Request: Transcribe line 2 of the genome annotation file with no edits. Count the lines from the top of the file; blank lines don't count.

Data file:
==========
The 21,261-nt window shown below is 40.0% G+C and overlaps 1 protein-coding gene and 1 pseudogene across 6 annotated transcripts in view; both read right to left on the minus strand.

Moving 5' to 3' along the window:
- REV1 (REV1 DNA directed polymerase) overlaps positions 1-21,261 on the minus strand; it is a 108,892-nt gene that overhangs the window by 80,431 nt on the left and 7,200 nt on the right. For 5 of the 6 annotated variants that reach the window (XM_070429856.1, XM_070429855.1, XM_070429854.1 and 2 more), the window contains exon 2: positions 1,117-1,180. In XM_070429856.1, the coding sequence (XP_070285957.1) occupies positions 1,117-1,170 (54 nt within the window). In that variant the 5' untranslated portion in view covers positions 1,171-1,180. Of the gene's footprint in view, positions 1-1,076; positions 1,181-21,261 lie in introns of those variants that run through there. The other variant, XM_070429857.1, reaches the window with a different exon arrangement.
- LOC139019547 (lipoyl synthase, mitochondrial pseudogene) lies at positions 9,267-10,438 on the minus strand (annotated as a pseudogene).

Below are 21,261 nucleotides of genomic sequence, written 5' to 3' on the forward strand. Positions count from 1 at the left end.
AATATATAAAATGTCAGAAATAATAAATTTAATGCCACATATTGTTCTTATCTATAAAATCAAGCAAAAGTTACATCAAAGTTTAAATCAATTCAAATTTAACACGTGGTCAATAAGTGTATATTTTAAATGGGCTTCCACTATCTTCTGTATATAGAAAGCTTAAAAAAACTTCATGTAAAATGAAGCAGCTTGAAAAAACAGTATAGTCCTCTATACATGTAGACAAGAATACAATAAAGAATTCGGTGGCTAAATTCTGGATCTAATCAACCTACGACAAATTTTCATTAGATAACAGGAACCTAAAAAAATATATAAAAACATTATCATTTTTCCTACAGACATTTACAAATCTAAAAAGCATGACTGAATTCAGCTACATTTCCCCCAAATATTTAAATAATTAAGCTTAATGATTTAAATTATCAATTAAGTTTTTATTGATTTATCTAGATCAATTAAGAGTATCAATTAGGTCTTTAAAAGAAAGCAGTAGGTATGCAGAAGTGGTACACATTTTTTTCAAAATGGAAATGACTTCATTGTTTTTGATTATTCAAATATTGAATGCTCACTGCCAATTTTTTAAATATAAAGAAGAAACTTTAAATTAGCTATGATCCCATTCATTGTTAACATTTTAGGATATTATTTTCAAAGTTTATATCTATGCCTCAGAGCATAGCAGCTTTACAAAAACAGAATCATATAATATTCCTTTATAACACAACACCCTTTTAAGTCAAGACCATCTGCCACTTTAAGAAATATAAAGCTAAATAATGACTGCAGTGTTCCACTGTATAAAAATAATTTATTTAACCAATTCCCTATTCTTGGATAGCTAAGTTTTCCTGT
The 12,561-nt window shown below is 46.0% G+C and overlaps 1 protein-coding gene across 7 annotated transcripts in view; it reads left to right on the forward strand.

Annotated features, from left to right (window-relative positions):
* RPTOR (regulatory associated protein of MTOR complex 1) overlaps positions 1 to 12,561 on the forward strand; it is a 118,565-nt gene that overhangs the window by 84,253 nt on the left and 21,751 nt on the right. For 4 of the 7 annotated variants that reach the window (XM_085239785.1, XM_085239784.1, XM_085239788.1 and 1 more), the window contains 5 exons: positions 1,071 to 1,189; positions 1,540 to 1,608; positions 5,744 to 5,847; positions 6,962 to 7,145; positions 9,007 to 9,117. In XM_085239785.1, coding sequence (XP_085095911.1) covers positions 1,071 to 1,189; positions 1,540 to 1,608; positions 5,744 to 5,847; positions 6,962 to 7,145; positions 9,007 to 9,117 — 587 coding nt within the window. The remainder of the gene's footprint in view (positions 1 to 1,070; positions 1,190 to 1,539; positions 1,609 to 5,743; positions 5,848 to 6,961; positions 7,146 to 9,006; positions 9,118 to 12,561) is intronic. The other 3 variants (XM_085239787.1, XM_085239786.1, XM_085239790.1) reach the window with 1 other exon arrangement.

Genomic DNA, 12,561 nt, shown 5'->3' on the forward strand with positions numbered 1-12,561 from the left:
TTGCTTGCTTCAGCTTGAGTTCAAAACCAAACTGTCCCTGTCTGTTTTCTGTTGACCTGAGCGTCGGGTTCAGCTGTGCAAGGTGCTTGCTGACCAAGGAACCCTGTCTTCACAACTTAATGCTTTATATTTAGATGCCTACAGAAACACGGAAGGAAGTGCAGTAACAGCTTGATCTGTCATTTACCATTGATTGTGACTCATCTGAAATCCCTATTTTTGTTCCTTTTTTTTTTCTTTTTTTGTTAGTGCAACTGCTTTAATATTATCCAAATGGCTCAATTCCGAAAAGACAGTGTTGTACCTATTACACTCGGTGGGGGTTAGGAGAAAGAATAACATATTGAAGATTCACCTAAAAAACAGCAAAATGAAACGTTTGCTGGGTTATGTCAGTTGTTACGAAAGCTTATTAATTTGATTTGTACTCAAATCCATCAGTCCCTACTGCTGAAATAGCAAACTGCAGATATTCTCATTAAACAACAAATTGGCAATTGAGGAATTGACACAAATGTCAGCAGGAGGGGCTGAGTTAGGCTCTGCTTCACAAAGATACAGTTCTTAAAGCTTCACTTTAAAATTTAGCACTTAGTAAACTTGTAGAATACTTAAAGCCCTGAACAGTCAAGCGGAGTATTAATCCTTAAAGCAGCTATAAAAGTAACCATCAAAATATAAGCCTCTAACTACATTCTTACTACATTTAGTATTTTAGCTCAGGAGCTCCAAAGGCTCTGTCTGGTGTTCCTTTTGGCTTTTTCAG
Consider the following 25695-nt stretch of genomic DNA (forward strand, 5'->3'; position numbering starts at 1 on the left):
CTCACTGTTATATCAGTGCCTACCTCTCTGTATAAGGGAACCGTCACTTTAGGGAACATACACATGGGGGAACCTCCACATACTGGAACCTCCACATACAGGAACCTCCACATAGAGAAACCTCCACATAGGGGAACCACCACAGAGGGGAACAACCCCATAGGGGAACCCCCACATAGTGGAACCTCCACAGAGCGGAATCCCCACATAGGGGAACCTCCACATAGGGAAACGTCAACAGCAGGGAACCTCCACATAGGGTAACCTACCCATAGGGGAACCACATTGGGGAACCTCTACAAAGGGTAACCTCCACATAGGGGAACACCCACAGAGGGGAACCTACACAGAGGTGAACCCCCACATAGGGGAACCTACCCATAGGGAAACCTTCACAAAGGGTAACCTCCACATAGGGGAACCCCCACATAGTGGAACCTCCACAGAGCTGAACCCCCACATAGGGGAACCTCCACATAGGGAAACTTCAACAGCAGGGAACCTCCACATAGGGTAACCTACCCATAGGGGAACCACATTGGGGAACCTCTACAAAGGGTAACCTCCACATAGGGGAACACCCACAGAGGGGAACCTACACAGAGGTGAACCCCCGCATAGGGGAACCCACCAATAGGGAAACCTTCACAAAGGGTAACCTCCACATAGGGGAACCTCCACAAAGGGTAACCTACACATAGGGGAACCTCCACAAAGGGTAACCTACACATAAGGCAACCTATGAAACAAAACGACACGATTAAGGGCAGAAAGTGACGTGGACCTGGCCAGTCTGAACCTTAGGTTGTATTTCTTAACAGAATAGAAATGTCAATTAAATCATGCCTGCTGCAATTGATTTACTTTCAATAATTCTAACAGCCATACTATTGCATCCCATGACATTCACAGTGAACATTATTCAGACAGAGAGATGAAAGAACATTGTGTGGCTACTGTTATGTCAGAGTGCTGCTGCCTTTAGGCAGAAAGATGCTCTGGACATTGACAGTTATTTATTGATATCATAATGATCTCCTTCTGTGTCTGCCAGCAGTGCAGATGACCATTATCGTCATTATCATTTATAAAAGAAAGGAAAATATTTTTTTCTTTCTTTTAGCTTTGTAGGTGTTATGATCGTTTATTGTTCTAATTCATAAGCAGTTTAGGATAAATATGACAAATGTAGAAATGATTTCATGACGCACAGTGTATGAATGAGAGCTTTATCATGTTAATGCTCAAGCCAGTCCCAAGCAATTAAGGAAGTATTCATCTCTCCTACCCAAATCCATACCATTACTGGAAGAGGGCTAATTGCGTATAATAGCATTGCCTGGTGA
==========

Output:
Moving 5' to 3' along the window: